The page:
This week marks the anniversary of the passing of a heavyweight radical intellectual few now remember

by S U Ahmad 

‘In addition to being an oral person – a sort of peregrine Muslim sage, and all of us his chelas, or disciples – he shouldn’t leave his words scattered to the winds or even recorded on tape, but collected and published in several volumes for everyone to read’.

So wrote Edward Said in regards to his great friend and mentor of sorts, Pakistani intellectual Eqbal Ahmad, in the foreword for Confronting Empire, a collection of interviews between Ahmad and David Barsamian. Sadly, however, the volumes Said had hoped for never materialised and Ahmad’s intellectual contribution has been increasingly overlooked in the years following his death in 1999. Addressing this gap, long-time friend and collaborator, Emeritus Professor of Middle East History at Brooklyn College Stuart Schaar recently authored the biography Eqbal Ahmad: Critical Outsider in a Turbulent Age, to several positive reviews. To aid his efforts, Schaar gained access to archives at Hampshire College where Ahmad once taught and­­­­­ left students enthralled. He also travelled the globe to speak to family members and former comrades of his Princeton class-fellow.

Eqbal Ahmad bioIn the book we learn of a young boy born in Bihar (India) traumatised by the murder of his father over a land dispute, and subsequently by the chaos of partition. Moving to Lahore, Ahmad gained his formal education from Foreman Christian College, following which he attained a scholarship to Princeton where he completed a PhD on the labour movement in Morocco. As the book progresses, we learn of the maturation not just of a radical intellectual heavyweight, but one actively involved in tackling contemporary world events, whether raging against the Vietnam war or supporting trade unions and revolutionaries in North Africa; fermenting cross cultural Indo-Pak ties or frequent fiercely critical interactions with Yasser Arafat and the PLO after building a close friendship with Edward Said. Not one to be easily categorised, Ahmad was no unrelenting pacifist; swimming against the tide even amongst his own leftist circles when he felt it necessary, arguing for example in favour of NATO intervention in the former Yugoslavia.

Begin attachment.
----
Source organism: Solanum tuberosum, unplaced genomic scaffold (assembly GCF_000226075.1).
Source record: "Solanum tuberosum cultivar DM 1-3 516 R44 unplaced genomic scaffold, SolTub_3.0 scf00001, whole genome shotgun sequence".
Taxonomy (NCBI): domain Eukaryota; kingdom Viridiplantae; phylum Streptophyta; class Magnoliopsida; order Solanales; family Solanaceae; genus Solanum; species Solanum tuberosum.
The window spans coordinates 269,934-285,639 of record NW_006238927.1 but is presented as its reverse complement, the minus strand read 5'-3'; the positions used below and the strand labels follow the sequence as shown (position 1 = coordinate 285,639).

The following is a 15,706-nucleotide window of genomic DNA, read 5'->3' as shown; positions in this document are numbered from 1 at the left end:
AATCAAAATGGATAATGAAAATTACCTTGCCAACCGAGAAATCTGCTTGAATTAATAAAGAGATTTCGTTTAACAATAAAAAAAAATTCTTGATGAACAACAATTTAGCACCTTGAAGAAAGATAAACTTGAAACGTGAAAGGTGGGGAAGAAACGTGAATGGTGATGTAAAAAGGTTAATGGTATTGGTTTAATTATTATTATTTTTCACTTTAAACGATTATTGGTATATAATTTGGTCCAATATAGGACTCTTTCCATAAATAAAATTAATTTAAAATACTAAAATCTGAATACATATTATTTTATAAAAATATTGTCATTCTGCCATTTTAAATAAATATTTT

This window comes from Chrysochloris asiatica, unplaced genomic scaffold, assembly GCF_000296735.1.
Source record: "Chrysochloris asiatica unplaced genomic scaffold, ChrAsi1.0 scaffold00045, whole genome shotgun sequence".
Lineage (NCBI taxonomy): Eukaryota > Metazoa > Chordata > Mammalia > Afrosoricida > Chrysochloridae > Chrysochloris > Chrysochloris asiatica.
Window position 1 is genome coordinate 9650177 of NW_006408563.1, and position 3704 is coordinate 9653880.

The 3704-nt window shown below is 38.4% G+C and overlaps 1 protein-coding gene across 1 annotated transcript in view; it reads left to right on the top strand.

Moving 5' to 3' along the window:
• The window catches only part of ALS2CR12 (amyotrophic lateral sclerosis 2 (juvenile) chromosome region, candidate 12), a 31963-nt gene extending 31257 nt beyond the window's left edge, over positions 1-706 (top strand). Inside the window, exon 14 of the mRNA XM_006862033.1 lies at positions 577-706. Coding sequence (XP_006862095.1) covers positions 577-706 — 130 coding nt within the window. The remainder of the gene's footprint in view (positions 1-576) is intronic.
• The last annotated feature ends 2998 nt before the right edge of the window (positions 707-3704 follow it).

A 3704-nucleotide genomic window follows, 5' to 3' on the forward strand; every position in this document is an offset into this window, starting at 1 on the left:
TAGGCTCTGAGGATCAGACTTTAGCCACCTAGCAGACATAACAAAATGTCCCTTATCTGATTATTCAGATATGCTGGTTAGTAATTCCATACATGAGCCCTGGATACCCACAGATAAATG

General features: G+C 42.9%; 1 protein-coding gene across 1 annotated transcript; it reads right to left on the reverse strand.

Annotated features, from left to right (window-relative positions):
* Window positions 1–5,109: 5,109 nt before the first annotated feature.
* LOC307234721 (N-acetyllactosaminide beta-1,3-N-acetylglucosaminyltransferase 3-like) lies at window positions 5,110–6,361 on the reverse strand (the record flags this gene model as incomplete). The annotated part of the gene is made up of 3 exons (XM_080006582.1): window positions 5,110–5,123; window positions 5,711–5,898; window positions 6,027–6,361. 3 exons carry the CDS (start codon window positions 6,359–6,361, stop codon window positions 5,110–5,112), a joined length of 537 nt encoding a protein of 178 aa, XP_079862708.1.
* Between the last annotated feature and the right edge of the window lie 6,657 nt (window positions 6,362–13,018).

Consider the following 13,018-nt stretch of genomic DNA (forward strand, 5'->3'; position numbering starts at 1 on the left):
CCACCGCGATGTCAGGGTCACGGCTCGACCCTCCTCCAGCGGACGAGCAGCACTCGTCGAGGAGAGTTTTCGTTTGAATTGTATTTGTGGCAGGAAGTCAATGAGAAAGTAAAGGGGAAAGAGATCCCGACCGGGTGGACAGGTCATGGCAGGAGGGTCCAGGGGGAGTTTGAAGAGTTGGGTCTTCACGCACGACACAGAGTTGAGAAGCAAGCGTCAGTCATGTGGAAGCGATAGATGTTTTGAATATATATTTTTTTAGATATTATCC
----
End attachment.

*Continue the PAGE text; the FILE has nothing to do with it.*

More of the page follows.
He is alleged also to have worked alongside Frantz Fanon (although somewhat controversially, Schaar denies this took place), and at one point found himself on trial for conspiracy to kidnap Henry Kissinger. Ever the idealist, he sketched a plan with anti-war Catholic priests to briefly detain the secretary of state in order to deliver him an education on the conflict in Vietnam. Among the priests with whom Ahmad engaged in acts of civil disobedience were famous pacifists the Berrigan brothers, the last of whom – father David Berrigan – sadly died earlier this month.

Earlier this year Professor Schaar spoke about his book at London’s School of Oriental and African Studies, his eyes twinkling whilst recalling stories about his old friend. I later contacted him for an interview:


SA: You open the book with talk of Eqbal’s knack for predicting future events that later transpired, using six examples to illustrate this. How was it that, in your words, he was ‘able to see trends emerging before his peers’?